Transport Layer Security (TLS) is a crucial part of cybersecurity protocols for organizations of any size, including managed services providers (MSPs). TLS is designed to secure data against hackers and helps ensure that sensitive information such as passwords and credit card numbers are safe. MSPs can do their part by ensuring their customers employ TLS protocols in all web-based communications for maximum security. In the following article, we look at what TLS is, how it works, and answer other common questions about TLS implementation.
What is TLS?
Transport Layer Security is an encryption protocol designed to offer end-to-end security for web-based communications. The Internet Engineering Task Force (IETF) established TLS as the standard protocol to prevent tampering and eavesdropping.
When browsing the internet, users and web applications regularly encounter multiple possible security problems. These include authenticating the identity of the other party, data tampering, and third-party monitoring. TLS uses cryptographic techniques to authenticate the client or server in a connection, help ensure the integrity of the data being transferred, and provide protection throughout the browsing session.
Users typically recognize TLS from secure web browsing, in which online transactions are protected from hackers and eavesdroppers. Secure browsing sessions are indicated by the padlock icon at the top left corner of the web browser. TLS is also used in applications such as email, file transfers, video and audio conferencing. TLS is also compatible with a significant number of protocols including HTTP, SMTP, FTP, XMPP, and many more. Users should note that TLS isn’t designed to secure data on end systems, only data transferred over the internet.
How Does TLS Work?
TLS security is designed to use encryption from both client and server ends to help ensure a secure connection between two or more communicating applications, guarantee interoperability between devices, and operate with relative efficiency.
Client-server communication begins by indicating whether communications will proceed with or without TLS protocols. The client can specify a TLS connection in a variety of ways. For instance, the client might use a port number that supports the types of encryptions used in TLS communications. Another potential method is to make a protocol-specific request to switch to a TLS connection.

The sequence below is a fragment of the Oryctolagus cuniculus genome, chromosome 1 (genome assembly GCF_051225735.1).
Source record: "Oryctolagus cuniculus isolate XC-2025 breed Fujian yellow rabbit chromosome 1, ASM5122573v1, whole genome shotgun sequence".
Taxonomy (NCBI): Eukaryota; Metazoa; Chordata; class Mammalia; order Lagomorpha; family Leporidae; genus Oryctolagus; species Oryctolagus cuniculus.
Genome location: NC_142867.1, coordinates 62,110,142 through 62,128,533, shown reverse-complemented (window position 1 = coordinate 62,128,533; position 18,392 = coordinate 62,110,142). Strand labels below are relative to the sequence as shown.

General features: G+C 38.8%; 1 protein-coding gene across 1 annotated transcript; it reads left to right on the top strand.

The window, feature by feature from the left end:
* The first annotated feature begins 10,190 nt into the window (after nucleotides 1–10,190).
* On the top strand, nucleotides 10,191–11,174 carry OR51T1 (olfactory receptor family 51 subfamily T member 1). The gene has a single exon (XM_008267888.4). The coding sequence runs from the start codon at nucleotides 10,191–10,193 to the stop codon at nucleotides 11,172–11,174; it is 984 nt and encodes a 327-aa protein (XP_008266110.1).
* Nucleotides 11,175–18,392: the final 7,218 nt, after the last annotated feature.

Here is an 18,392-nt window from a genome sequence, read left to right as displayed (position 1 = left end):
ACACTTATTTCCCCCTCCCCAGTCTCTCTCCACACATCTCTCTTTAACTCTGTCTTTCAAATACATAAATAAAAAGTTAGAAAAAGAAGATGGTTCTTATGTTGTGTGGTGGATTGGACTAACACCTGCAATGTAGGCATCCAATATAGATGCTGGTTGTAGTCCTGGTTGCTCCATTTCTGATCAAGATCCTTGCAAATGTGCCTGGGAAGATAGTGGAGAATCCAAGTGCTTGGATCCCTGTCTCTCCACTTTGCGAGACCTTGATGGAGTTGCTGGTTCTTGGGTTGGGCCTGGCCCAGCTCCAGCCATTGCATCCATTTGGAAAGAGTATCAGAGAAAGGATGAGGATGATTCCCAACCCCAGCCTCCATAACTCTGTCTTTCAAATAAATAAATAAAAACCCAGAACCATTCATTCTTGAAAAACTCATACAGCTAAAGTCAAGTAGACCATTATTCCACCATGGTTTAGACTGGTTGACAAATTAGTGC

Once the client and server have agreed to communicate using TLS, the TLS protocol specification proceeds through two layers: the TLS handshake protocol and the TLS record protocol. TLS protocols use a combination of symmetric and asymmetric cryptography. Symmetric cryptography creates keys known to both the sender and recipient, while asymmetric cryptography generates key pairs—one public (shared between both the sender and recipient) and one private.
The specifications required to exchange an application “message” are established in the TLS handshake protocol. A TLS handshake involves a series of exchanges between client and server that vary based on the utilized key exchange algorithm and the supported cipher suites, but can unfold as follows:
- A client sends a “client hello” message requesting a connection and presents a list of supported cipher suites (a set of encryption algorithms used to establish a secure connection) and a random string of bytes (known as the “client random”).
- The server responds with a “server hello” message containing the chosen TLS protocol version (1.0, 1.2, etc.), the chosen cipher suite, and a random string of bytes (known as the “server random”).
- The server sends its SSL certificate to the client for authentication. The client authenticates the server by verifying the SSL certificate, and can also send a certificate for authentication if requested by the server.
- The client sends a second string of random bytes, the “premaster secret.” The client uses asymmetric cryptography to generate a public key from the server’s security certificate, which is then used to encrypt the premaster secret. The premaster secret can only be decrypted with the private key by the server.
- The server decrypts the premaster secret with the private key.
- Both client and server generate session keys from the client random, the server random, and the premaster secret.
- The client sends a “finished” message that has been encrypted with a session key.